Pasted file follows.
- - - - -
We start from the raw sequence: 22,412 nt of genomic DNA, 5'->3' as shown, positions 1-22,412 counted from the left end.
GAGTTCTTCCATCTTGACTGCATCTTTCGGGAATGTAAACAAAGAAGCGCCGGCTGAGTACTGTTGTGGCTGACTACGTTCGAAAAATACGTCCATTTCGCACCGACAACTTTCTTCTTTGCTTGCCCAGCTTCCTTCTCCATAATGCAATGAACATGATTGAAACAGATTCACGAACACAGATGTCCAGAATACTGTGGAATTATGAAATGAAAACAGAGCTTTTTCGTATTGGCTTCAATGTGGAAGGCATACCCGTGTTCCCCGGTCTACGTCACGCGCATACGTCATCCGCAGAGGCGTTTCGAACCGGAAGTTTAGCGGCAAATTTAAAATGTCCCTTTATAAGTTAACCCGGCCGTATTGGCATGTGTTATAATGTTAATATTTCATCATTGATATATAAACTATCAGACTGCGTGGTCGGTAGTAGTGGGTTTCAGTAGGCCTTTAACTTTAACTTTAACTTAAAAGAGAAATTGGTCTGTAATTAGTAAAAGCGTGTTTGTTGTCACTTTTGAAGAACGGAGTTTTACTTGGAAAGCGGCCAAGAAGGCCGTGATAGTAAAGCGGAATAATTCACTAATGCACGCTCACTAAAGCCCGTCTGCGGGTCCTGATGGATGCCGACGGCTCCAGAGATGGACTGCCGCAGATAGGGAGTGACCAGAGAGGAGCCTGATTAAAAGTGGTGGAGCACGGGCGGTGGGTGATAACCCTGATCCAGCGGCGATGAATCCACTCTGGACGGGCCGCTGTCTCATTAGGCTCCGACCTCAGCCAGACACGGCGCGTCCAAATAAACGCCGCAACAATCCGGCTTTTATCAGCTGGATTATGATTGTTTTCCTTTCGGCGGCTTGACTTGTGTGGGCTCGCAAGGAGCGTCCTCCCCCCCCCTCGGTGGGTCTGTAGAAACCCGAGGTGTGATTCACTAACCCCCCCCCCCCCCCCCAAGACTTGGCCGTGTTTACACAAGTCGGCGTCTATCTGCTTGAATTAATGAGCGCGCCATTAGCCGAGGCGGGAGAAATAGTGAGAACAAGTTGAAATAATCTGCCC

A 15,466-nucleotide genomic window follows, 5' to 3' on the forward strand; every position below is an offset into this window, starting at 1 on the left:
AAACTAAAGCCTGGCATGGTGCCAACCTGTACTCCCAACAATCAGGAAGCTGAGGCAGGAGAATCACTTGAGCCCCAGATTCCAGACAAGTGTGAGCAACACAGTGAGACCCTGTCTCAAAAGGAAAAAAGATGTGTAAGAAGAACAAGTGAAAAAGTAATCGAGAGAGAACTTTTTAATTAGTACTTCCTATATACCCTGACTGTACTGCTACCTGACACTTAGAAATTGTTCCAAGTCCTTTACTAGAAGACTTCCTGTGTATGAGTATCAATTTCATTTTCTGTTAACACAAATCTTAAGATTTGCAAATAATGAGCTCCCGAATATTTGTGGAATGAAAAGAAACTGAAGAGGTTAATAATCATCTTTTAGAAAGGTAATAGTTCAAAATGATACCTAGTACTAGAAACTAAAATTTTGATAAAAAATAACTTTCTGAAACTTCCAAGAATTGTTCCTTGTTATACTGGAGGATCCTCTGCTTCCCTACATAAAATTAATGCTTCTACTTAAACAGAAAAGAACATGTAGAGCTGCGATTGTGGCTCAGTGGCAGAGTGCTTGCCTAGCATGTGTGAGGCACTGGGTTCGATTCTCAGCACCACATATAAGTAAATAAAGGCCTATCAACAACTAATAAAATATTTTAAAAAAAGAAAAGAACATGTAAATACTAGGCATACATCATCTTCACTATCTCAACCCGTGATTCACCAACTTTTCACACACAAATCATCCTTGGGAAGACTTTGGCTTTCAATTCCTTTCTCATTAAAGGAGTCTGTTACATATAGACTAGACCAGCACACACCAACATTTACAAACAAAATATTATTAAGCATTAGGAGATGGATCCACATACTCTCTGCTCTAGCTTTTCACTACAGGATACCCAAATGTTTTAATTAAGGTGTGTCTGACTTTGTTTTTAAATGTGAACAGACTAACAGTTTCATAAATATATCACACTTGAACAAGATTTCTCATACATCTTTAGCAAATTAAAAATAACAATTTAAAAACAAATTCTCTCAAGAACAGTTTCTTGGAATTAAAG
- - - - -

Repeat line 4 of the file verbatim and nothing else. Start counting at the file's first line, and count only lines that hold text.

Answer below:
AAACTAAAGCCTGGCATGGTGCCAACCTGTACTCCCAACAATCAGGAAGCTGAGGCAGGAGAATCACTTGAGCCCCAGATTCCAGACAAGTGTGAGCAACACAGTGAGACCCTGTCTCAAAAGGAAAAAAGATGTGTAAGAAGAACAAGTGAAAAAGTAATCGAGAGAGAACTTTTTAATTAGTACTTCCTATATACCCTGACTGTACTGCTACCTGACACTTAGAAATTGTTCCAAGTCCTTTACTAGAAGACTTCCTGTGTATGAGTATCAATTTCATTTTCTGTTAACACAAATCTTAAGATTTGCAAATAATGAGCTCCCGAATATTTGTGGAATGAAAAGAAACTGAAGAGGTTAATAATCATCTTTTAGAAAGGTAATAGTTCAAAATGATACCTAGTACTAGAAACTAAAATTTTGATAAAAAATAACTTTCTGAAACTTCCAAGAATTGTTCCTTGTTATACTGGAGGATCCTCTGCTTCCCTACATAAAATTAATGCTTCTACTTAAACAGAAAAGAACATGTAGAGCTGCGATTGTGGCTCAGTGGCAGAGTGCTTGCCTAGCATGTGTGAGGCACTGGGTTCGATTCTCAGCACCACATATAAGTAAATAAAGGCCTATCAACAACTAATAAAATATTTTAAAAAAAGAAAAGAACATGTAAATACTAGGCATACATCATCTTCACTATCTCAACCCGTGATTCACCAACTTTTCACACACAAATCATCCTTGGGAAGACTTTGGCTTTCAATTCCTTTCTCATTAAAGGAGTCTGTTACATATAGACTAGACCAGCACACACCAACATTTACAAACAAAATATTATTAAGCATTAGGAGATGGATCCACATACTCTCTGCTCTAGCTTTTCACTACAGGATACCCAAATGTTTTAATTAAGGTGTGTCTGACTTTGTTTTTAAATGTGAACAGACTAACAGTTTCATAAATATATCACACTTGAACAAGATTTCTCATACATCTTTAGCAAATTAAAAATAACAATTTAAAAACAAATTCTCTCAAGAACAGTTTCTTGGAATTAAAG